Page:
|Origin Location||Eastern Tibet|
|Date Range||1700 - 1799|
|Lineages||Kagyu, Karma (Kagyu) and Buddhist|
|Material||Ground Mineral Pigment on Cotton|
|Collection||Rubin Museum of Art|
|Catalogue #||acc.# F1997.13.1|
Mipam Chodrub Gyatso, the 10th Shamarpa (1742-1792); holding a vajra and bell to the heart, he stares with a grimace and wears the red vajra hat.
One of the most controversial figures in recent Himalayan history is Shamarpa, the 10th Red Hat Lama of Kamtsang Kagyu (Oral Tradition). Belonging to a wealthy and influential family, Shamarpa was the brother of the 3rd Panchen Lama. After the passing of the Panchen Lama, an unresolved dispute over family inheritance with a younger brother caused Shamarpa to leave central Tibet and eventually arrive in Nepal. Associated with the Nepalese Gurkha invasion of Tibet that was repelled by the Chinese Imperial Army, Shamarpa was believed by the Tibetan government to have committed treason. From that time until the 1950s, the incarnation line of the Shamarpa has been banned by the Tibetan Government in Lhasa. In the early 1950s, a new reincarnate lama of the Shamar lineage, the 12th Shamar, was discovered and enthroned by the 16th Karmapa.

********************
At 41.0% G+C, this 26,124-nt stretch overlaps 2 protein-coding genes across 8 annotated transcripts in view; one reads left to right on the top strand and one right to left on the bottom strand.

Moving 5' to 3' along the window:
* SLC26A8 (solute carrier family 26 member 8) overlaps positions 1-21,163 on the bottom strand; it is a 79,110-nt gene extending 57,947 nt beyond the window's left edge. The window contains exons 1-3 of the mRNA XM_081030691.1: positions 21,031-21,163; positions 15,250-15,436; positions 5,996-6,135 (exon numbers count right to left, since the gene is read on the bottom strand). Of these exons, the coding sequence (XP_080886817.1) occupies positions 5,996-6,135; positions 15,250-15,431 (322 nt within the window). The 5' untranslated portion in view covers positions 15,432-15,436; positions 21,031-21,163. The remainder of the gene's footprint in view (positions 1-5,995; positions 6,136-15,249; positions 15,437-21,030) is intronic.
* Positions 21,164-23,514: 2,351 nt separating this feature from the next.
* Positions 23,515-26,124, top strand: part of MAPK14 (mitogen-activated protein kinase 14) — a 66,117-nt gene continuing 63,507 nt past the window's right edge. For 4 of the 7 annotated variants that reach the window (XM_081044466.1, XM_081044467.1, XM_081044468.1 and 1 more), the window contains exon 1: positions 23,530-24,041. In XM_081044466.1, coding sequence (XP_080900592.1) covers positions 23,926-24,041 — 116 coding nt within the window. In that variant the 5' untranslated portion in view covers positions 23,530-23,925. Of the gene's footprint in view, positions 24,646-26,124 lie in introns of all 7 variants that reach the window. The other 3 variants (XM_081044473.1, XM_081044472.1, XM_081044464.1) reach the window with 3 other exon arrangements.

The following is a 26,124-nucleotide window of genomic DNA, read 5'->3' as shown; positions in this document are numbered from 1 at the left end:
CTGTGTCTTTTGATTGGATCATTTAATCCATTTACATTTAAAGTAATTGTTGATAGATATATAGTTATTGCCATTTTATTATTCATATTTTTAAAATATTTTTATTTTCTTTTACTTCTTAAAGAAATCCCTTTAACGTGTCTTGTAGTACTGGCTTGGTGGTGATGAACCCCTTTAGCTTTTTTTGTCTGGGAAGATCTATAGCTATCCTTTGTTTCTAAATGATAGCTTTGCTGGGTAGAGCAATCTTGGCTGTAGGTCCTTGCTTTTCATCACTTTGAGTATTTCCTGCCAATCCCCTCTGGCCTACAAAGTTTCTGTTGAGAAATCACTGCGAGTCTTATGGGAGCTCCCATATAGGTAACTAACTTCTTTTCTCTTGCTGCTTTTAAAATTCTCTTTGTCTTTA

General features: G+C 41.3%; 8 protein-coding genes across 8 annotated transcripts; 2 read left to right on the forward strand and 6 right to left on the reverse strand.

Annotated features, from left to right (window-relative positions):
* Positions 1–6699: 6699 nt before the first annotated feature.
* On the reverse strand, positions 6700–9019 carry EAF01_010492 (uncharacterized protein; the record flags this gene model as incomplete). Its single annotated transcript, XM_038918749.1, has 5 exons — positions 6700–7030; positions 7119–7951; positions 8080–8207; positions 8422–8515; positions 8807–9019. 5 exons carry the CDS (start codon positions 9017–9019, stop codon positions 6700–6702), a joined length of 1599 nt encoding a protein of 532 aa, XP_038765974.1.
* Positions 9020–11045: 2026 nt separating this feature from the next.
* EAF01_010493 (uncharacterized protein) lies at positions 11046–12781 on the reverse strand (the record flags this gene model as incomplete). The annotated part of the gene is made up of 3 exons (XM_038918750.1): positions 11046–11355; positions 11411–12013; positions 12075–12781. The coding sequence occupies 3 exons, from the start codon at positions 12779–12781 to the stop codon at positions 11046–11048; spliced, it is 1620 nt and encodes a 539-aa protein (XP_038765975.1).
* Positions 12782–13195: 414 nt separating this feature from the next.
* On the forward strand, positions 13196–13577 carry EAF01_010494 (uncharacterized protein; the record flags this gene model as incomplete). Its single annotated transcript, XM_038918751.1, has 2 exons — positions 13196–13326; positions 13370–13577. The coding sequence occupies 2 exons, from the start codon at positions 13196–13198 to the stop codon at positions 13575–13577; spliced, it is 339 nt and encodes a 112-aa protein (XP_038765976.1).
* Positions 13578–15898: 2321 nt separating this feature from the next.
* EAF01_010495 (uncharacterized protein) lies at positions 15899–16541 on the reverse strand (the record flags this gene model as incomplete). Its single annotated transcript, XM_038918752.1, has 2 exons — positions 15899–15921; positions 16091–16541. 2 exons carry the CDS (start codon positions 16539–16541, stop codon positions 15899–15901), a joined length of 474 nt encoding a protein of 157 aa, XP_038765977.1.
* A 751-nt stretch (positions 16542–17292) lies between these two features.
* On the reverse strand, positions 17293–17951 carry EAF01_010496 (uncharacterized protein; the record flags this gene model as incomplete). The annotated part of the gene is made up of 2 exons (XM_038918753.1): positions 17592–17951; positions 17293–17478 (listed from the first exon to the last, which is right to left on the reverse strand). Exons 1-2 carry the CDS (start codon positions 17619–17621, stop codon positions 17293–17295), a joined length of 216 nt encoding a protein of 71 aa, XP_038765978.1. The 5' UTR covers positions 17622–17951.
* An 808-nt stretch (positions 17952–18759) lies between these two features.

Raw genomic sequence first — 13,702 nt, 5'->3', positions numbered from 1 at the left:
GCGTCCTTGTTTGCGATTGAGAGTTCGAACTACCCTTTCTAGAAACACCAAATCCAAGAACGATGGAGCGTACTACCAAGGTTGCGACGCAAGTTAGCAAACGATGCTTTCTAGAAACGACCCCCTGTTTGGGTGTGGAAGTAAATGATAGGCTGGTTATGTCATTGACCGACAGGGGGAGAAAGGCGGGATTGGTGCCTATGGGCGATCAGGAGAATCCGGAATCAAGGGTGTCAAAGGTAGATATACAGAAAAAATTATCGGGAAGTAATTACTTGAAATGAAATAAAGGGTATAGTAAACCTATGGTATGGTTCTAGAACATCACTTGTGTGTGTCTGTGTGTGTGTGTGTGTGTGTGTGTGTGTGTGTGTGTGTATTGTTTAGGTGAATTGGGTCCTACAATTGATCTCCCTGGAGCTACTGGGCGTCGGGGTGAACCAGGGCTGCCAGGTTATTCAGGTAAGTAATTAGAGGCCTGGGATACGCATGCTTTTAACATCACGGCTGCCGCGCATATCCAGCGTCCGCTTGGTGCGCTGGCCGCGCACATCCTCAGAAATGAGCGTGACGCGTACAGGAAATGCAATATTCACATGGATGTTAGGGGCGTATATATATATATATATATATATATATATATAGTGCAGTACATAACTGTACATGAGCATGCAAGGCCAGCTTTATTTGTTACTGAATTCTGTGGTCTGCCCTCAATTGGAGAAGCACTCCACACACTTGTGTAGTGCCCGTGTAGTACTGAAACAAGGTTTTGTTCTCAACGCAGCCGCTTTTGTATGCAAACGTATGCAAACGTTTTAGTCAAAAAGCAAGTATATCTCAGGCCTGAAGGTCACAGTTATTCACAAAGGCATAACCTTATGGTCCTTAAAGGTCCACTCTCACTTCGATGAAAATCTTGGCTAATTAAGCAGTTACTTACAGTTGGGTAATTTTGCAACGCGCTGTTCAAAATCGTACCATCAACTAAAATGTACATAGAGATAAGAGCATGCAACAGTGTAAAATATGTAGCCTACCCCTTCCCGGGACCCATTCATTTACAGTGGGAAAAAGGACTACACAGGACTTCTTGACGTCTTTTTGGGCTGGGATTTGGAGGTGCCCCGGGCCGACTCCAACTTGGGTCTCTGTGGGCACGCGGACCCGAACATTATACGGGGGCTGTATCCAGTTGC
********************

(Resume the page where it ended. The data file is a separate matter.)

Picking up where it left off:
This portrait, likely painted during his lifetime, is a good example of the new painting style which appears to be coming out of the Dege Region of Kham and specifically the Palpung Monastery of Situ Panchen Chokyi Jungne.
Jeff Watt 11-2000
Tibet: Yangpachen Monastery
Painting Set: Karma Kagyu Lineage (Sertreng, misc.)
Teacher: Shamar 10th, Chodrub Gyatso
Teacher: Shamarpa (Paintings)
Teacher: Shamarpa (Masterworks)
Incarnation Lineage: Shamarpa Main Page
Painting Style: Palpung - Teachers & Siddhas
Collection of Rubin Museum of Art: Painting Gallery II
Tradition: Kagyu Teachers (Paintings)
Painting Style: Minimalism & Minimalist Landscape
Tradition: Karma Kagyu Main Page
Painting Style: Eastern Tibet, Kham (Kham-dri)
Painting Style: Palpung Monastery